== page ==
Lindegaard and Askov met at the Danish Cooking School in Copenhagen and went on to pursue careers in cooking upon graduating in 2003. Both did stints at the noted restaurant Kokkeriet (Lindegaard in 2004 and Askov from 2005 to 2008, gaining a Michelin star) before Lindegaard became head chef and creative director at the conceptual food collective Madeleines Madteater. In 2010, the boys joined forces and set up I’m a Kombo.
Food Studio was invited to participate on their sixth installment of their very popular event The Social Act in February, an evening filled to the brim with adventurous cuisine in a quite unorthodox setting for gastronomy. The team believe that the use of interiors and exteriors frame and refine the experience of dining and we were told to meet at the Danish Museum of Art & Design, a prestigious 1890-building by Danish architect Vilhelm Klein. With two bottles of wine in hand as instructed (one red, one bubbling) we tiptoed with glee over the museum’s brick layed courtyard and looked with bewilderment at the line of partygoers handing over clear plastic boxes to the I’m a Kombo staff. Boxes with…popcorn?
The surrealism didn’t end there as we were shortly ushered upstairs to one of the grand banquet halls of the museum (which is usually inaccessible to the public). A freezer and a fridge had been placed under a gargantuan chandelier and the boxes of popcorn were exhanged for small glasses of schnaps and handfulls of pork cracklings. Rambunctious live jazz music made the atmostphere complete. After munching down the cracklings, accompanied by ice cold bottles of indian pale ale, we poured down the last golden drops of schnaps as the quest around the museum continued.
High heeled ladies and amused gentlemen followed the inventive team downstairs to the museum’s lobby where delicious spring rolls with duck and fresh leaves were being served directly on the reception desk. There is something very relaxed and fun about continously changing the setting for eating – and not to mention – the way you eat. Both the cracklings and the duck rolls were eaten with our fingers and it made for a very sensous experience as we equally tasted, smelled and felt our food.
The third leg of the evening ensued and we had to don our winter coats and venture into the museum’s garden. A setting resembling a scene from Alice in Wonderland appeared before us: Large flower like structures made from bamboo sticks, marshmallows and small orange fire pits. We felt a surge of childish joy as we carefully rolled the homemade cream white puffs in orange verbena powder before putting it on the burning charcoal. Guests mingled in the crimson glow before we were beckoned inside by the waitors.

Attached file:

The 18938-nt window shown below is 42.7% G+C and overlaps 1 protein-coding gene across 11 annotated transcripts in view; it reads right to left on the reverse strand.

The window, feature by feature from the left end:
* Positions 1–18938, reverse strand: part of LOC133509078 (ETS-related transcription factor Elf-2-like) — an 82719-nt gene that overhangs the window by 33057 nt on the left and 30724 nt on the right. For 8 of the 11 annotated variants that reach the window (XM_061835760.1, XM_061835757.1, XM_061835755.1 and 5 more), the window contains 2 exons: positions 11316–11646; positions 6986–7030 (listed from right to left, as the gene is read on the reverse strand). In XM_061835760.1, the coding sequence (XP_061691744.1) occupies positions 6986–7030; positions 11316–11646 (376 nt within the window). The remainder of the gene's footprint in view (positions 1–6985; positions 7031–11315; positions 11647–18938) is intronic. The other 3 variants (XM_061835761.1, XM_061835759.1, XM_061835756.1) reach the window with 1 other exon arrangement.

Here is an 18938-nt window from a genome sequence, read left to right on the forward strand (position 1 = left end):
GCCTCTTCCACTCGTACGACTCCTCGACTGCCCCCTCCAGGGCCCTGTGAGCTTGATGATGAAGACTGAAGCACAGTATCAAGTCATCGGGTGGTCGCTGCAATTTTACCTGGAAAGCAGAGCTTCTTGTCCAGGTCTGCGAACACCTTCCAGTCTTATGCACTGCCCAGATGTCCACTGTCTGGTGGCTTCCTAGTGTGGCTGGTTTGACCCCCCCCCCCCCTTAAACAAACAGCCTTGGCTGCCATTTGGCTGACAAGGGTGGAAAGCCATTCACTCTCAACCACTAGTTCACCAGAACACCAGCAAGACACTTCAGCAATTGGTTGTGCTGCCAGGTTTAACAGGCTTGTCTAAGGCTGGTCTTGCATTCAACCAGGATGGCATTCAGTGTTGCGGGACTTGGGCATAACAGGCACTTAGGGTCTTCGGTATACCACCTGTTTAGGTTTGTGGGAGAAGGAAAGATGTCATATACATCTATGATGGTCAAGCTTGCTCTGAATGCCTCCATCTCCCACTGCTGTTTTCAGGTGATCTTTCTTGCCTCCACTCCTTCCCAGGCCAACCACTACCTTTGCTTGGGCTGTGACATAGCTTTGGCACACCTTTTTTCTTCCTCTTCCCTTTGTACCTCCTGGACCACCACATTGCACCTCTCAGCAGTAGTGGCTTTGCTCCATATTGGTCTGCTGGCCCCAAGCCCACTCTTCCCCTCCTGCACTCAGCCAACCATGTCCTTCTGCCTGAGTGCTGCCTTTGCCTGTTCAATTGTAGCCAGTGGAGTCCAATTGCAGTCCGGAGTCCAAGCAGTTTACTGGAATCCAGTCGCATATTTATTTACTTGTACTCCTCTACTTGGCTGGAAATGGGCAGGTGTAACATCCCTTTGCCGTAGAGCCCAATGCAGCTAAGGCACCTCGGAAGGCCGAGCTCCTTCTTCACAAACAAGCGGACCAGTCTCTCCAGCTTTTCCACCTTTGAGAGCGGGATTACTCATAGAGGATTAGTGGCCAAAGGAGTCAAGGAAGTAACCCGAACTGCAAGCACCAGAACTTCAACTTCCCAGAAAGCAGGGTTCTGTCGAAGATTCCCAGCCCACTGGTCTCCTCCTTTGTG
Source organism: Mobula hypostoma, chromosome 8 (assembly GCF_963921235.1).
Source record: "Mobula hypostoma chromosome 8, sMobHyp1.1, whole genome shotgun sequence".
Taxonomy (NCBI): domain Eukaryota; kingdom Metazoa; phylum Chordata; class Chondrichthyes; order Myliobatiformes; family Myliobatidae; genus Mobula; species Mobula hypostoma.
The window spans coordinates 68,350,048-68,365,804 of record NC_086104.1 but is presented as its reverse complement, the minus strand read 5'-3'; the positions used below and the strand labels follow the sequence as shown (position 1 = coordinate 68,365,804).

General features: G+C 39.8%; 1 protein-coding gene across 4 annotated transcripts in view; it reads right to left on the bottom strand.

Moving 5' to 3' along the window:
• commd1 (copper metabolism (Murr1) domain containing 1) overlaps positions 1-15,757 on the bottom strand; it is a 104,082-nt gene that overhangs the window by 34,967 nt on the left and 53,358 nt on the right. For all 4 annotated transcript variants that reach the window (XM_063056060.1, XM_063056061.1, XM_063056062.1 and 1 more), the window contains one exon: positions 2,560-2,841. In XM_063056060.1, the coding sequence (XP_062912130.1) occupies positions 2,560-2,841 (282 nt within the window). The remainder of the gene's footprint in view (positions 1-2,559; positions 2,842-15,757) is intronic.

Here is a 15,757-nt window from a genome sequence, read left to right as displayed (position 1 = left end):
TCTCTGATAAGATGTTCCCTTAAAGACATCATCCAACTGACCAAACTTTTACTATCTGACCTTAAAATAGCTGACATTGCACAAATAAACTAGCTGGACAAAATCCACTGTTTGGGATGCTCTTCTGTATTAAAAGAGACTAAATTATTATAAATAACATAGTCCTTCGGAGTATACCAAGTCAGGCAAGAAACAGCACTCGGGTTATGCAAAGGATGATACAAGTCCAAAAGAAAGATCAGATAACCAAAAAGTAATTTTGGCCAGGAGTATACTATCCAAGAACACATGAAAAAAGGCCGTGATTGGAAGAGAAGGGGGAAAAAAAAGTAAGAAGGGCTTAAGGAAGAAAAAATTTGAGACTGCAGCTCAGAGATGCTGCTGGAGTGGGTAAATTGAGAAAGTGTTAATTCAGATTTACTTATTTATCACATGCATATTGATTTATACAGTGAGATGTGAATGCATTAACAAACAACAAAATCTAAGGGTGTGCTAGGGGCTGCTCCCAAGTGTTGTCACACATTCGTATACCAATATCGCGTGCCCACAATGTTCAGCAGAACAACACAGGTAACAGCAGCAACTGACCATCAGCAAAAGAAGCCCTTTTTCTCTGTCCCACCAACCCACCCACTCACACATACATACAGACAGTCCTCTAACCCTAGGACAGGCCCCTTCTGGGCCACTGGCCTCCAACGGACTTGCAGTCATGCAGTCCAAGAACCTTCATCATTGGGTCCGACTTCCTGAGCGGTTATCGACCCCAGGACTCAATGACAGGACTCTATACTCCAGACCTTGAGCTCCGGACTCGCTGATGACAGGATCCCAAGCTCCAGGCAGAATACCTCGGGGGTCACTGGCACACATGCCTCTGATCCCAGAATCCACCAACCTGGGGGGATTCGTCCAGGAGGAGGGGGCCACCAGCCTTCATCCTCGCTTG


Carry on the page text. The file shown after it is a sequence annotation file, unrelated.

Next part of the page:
As we sat down and got friendly with our table mates in the museum’s beautiful dining room, small glowing lanterns were being placed on the table. These small mushroomy things turned out to be edible lamps of bread which shortly got filled with a lovely broth. Not soon after we were offered a generous serving of salted duck and yellow puree of kohlrabi served in its own shell. Great shining orbs of light hung from the ceiling and everyone shared their wine generously with newly made friends, preserving the memory of the wonderful setting.
We reluctantly finished our food and were once again ask to come upstairs to the banquet hall were the mystery of the popcorn was finally revealed. The Danish guests had been sent plastic boxes in the mail along with a recipe. It didn’t say what the finished product was going to become, but it turned out to be nothing more scrumptious than licorice laced popcorn. The task was now to make dessert together, a huge, over-the-top kladdekake with sponge cake, absurd amounts of cream, orange verbena and of course – the licorice popcorn. Cups of hot steaming black coffee was served alongside and the result was more than just a bit delicious. We helped ourselves to both second and third servings. The jazz band kicked up a notch and the partygoers were slowly bubbling into dance mode.
As the evening came to and end we met up with the happy team Lindegaard and Askov and accompanied them to their newest baby, the Restaurant Congo, a small gem on Store Kongensgade, serving dishes such as aromatic juniper bush and crispy prawns from Rømø. Not surprisingly, the act of secrecy continued. To find the resaturant, we popped through a nondescript black door, manoeuvred our way down a dark hallway and – suddenly – found ourselves deep in the jungle.
Text: Thea Urdal
Photos: Oscar Meyer
Food Studio is delighted to be working with the I’m a Kombo team for our next event in Oslo on June 29th. Tickets are now onsale online here.